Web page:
Then they tried to get the tanks in, but they bogged down in the volcanic ash. This friend of mine, this big (native) Indian, a big guy, had experience with a D8 Kat (an earth mover). He hooked up to the tanks and pulled them inland. He got a Bronze Star for that. His last name was Nottingham. The bullets were flying at night. We slept there that night. We had rations to eat. We had 10 in 1 rations – 10 guys to eat for one day, or one guy for 10 days.

Michael: Let’s talk about Mt. Suribachi. How close were you?

We landed on Red Beach. Close to the mountain.

Second day (February 20th) in the morning we moved to the left more towards Mt. Suribachi. We watched Navy bombers bomb the mountain, and the Marines were ahead of my group. We stopped again for night time at the base of the mountain, just above the beach. Again, in fox holes for the night. We still had our K-rations.

(James recalls the flag going up on the 3rd day. The flag went up on the 5th day of the battle. James agrees his unit must have been on or near the beach for 5 days.)

Mount Suribachi was just over 500 feet high. It was the 3rd day of the battle. Still in the morning and near the beach, we watched the flag raised. We could see the men raising it. We saw the flag and it meant a lot.

(Most of the Japanese stayed underground in a series of tunnels. An American rifle patrol was given a small flag and told to take the top of the mount. They encountered only a small amount of small arms fire on the way up the mountain, found a piece of metal pipe and put up the flag. It was the first American flag raised on any foreign territory during the War. The commanding officer aboard his ship saw the flag and ordered a larger flag to replace it. It was this larger flag going up which is depicted in the famous photo. Possibly the most reproduced photo ever and the basis of the Iwo Jima memorials in Washington D.C.)

The flag raising was not an end to the fighting on the island. The Japanese didn’t live above ground on Iwo Jima. They had an amazing network of tunnels. They had been digging holes for 20 years, holes large enough for trucks. The Marines and our unit slowly searched every inch of the island above and below ground for the Japanese. The shooting on both sides continued for weeks.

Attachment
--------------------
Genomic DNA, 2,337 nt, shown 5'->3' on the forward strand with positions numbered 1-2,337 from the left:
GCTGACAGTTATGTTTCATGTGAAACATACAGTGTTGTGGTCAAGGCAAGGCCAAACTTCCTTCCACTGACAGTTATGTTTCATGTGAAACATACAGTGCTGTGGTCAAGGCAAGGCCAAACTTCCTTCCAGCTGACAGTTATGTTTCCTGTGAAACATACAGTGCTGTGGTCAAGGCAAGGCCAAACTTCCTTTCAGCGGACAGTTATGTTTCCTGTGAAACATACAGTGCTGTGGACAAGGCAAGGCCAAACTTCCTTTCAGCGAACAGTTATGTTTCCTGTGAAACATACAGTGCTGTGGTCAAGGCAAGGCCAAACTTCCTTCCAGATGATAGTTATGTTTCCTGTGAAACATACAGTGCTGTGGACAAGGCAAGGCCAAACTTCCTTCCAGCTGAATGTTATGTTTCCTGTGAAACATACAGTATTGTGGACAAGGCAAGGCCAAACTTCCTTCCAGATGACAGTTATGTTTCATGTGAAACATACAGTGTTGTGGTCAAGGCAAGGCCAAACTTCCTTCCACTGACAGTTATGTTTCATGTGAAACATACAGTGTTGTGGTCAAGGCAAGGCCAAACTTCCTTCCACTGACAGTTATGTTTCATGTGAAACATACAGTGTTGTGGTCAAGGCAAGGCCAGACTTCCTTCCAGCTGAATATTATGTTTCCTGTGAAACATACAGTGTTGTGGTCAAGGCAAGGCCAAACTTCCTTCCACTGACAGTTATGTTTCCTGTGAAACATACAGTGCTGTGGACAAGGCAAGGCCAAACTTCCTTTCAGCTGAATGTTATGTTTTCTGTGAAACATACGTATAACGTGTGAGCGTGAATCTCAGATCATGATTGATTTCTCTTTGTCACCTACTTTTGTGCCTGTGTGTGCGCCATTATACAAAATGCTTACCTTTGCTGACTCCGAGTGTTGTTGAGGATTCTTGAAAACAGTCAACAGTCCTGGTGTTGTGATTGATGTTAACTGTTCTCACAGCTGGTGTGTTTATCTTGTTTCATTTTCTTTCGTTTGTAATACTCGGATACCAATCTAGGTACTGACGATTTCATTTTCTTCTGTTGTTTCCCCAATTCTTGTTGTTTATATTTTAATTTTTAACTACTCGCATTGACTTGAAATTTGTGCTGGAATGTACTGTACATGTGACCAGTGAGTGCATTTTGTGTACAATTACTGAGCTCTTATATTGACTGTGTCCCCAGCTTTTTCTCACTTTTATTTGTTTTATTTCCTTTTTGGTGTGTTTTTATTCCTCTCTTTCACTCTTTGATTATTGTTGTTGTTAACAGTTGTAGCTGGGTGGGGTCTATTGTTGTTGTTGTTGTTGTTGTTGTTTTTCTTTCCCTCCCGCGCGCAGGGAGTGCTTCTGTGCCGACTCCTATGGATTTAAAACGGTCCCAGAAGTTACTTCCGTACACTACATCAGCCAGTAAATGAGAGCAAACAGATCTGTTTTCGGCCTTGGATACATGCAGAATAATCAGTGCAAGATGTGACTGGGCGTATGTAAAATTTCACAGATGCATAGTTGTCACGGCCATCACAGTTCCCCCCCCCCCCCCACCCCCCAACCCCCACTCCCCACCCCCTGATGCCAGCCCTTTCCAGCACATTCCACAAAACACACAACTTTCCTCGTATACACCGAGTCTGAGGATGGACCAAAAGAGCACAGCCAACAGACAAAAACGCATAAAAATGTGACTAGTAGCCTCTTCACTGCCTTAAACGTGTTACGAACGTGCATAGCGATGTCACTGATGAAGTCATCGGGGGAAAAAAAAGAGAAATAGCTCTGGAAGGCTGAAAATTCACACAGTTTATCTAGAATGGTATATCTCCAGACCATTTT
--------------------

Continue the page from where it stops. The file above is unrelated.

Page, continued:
We moved off the beach and up over a hump (a small rise) and stayed there.

There were combat photographers with the Marines and with us. We built our camp there. I did a lot of guard duty. Night guard. One night I was with a guy in a bunker. He was a blabber mouth. I told him if he doesn’t lower his voice we will be heard. Sure, enough some Japanese soldier tossed a grenade at us. It landed in front of the bunker and exploded. He learned his lesson. I was always afraid. I was afraid to sleep too.

We moved to the airfield once the Marines captured it. We helped get it ready for our planes. The P51 started using the airfield almost immediately.

They flew in support of our B29 bombers. Later they built shelters for the men (tents), mess hall, showers, and more. One day they had us use our combat knives to carefully search an area for landmines. We didn’t find any, but we found out this area was for the P51 pilots. For their tents. No metal detectors back then.

A few times a Japanese plane come over to bomb.

Thereafter we still searched for the Japanese hiding in the tunnels all over the island. That is how I found the Japanese flag. And I found some Japanese photos in their caves. Other guys got a lot of stuff from the caves.

The Japanese would come out at night to try to find food and water.

(The last of the Japanese soldiers surrendered four years after the battle in 1949).